So, too, we lament to record that in New Orleans, Gen. Butler has not found that pure Arcadian simplicity of character which should have been engendered and cherished by auction-blocks and barracoons. It turns out that in this city of primeval innocence, [318] there are Secessionists upon whom all classes have united in conferring the gentle name of “Thugs.” We suppose that most of our readers know what a Thug is. He is a gentleman of Eastern origin who finds his principal pleasure in playing such scurvy tricks upon travelers as murder and robbery. What does he do in the West when he should serve his lord and master, the devil, in the East? Why is he not operating in New England? We do n't know. We only know that he is said to be fearfully lively in New Orleans just now. Particularly is mentioned a certain “Red Bill” (or William Rufus, we suppose,) who for many years in this Crescent City has performed a crescendo of crime, murdering, whenever and whomsoever he pleased, with artistic enthusiasm, and finally closing his career of glorious guilt by flinging a loyal person into the river to be drowned.

Hitherto William the Red has pursued enthusiastically his brilliant career with no let or hindrance. How many people he has drowned, how many bushels of brains he has scattered, how many hearts the ball from his friendly pistol has perforated, into whose bowels his bowie-knife has found a sudden and unwelcome entrance, we shall know when we read his Last Dying Speech and Confession; for, we are happy to say that Gen. Butler, appreciating the merits of this sanguinary chevalier, and believing that his career should be poetically rounded, had concluded at the last advices to hang him, and doubtless, before this, has hanged him, to the uncommon satisfaction [319] of the spectators. But what astonishes us is, that this rose-colored gentleman owned black-colored property, and should, therefore, by all established rules, have been also a person of the most altitudinous virtue. Instead of roaming about with a barker in one hand and an acute, persuading bowie-knife in the other, instead of giving himself up to the somewhat coarse dissipation of throwing inoffensive people into the river; the Rosy William should have remained at home, seated in his own tabernacle, perusing the Holy Scriptures, or under the shade of his own fig-tree he should have read and expounded them to his henchmen and handmaidens, making plain to their simple understandings, the profound commentaries of Doctor Lord or of Doctor Fuller.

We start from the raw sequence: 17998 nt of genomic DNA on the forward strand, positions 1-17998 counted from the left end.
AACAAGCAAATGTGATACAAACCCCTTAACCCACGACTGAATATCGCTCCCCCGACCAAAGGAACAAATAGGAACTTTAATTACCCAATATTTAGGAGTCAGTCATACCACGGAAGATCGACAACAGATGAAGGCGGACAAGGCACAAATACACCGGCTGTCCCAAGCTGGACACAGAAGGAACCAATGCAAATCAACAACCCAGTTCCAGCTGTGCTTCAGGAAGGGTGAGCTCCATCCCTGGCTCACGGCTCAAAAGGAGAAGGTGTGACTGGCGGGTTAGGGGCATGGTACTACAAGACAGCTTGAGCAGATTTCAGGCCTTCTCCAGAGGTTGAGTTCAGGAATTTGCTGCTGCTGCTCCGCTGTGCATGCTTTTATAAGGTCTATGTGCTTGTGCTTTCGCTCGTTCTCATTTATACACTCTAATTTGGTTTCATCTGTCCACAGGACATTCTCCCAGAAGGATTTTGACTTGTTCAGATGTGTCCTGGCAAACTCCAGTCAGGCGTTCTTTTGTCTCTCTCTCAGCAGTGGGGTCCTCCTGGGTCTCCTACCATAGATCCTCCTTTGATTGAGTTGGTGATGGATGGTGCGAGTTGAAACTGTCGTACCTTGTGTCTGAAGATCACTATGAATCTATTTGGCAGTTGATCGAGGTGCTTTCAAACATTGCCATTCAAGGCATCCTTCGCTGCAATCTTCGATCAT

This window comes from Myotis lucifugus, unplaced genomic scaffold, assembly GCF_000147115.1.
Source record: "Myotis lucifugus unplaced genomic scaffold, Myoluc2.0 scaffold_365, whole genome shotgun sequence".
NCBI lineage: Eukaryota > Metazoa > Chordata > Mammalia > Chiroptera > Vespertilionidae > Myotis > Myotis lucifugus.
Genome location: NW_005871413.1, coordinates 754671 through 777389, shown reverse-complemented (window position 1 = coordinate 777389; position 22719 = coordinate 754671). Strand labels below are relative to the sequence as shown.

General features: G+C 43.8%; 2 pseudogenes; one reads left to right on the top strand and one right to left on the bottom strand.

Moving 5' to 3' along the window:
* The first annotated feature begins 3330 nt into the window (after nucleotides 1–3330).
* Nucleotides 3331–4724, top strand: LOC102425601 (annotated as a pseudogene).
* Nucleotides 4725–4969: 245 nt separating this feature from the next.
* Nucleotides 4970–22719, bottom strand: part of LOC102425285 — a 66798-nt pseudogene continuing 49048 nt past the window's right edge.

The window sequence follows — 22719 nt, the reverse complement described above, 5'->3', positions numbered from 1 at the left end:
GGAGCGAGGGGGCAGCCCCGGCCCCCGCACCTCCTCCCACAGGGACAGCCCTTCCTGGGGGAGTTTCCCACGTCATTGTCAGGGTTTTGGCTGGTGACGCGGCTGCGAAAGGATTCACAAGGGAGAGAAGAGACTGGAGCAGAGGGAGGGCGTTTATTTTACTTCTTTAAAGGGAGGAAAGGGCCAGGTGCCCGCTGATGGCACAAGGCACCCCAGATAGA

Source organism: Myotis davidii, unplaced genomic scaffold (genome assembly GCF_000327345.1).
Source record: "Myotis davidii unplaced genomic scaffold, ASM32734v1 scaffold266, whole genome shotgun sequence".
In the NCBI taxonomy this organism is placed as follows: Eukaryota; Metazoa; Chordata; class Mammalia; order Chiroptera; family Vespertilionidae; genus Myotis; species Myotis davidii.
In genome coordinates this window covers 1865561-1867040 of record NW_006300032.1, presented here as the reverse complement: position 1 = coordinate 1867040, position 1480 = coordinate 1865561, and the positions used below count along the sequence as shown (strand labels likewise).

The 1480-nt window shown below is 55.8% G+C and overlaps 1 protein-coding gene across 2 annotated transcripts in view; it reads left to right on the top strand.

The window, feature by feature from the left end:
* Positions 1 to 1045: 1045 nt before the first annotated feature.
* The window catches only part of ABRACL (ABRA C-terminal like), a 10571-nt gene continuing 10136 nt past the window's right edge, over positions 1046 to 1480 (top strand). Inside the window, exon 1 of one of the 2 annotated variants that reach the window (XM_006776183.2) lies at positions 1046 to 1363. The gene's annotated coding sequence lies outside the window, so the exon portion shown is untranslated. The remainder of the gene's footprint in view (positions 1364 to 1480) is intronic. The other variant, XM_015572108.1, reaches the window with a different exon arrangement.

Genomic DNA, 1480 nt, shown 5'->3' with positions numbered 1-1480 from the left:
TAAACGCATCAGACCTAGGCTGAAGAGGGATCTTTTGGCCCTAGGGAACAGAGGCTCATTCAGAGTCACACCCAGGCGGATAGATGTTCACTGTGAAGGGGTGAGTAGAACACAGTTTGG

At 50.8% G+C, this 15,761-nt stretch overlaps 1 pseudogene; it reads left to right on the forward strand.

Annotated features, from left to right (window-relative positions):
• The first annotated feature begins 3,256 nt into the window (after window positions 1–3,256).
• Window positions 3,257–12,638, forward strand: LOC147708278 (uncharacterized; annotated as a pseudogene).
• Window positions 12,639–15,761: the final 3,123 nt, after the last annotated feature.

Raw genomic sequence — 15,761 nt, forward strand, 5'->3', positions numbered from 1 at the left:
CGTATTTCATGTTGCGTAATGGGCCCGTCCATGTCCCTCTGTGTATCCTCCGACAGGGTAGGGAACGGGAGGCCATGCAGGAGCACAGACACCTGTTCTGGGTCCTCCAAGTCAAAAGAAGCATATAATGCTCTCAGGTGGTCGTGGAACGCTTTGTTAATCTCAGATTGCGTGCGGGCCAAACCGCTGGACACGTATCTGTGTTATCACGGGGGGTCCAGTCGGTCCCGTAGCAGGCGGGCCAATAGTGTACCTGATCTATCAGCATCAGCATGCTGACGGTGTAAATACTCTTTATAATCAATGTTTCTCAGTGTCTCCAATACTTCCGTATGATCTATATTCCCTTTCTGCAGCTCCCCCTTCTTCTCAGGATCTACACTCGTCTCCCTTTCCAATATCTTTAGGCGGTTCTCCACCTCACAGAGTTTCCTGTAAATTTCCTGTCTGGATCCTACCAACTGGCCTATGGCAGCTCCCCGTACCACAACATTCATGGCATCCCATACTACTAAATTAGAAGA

But he does not appear to have been at all the sort of person to whom St. Paul would have been in a hurry to send back an absconding church-member. It is stated that his death will give great delight to his personal friends, as well as a calmer satisfaction to his enemies; and as we have every reason to believe, from Gen. Butler's well-known celerity in such matters, that William is now no more, we conclude our notice of him by expressing our mild regret that he ever existed at all.

The slaveholding theory is indeed charming. We have a benevolent old master, wearing his life out in the service of his own serfs and racking his amiable brains for inventions, of kindness and caretaking. We have a society so perfectly ordered, and so utterly under the sway of even-handed justice, that wrongs [320] are not only unknown, but impossible. We have an aristocracy of Roman dignity, and a peasantry perfectly happy and measurelessly contented. We have the State always serene and the Church forever in blossom. Such is the theory-but when we come to the practice — ah! that is quite another matter!

December, 11, 1862.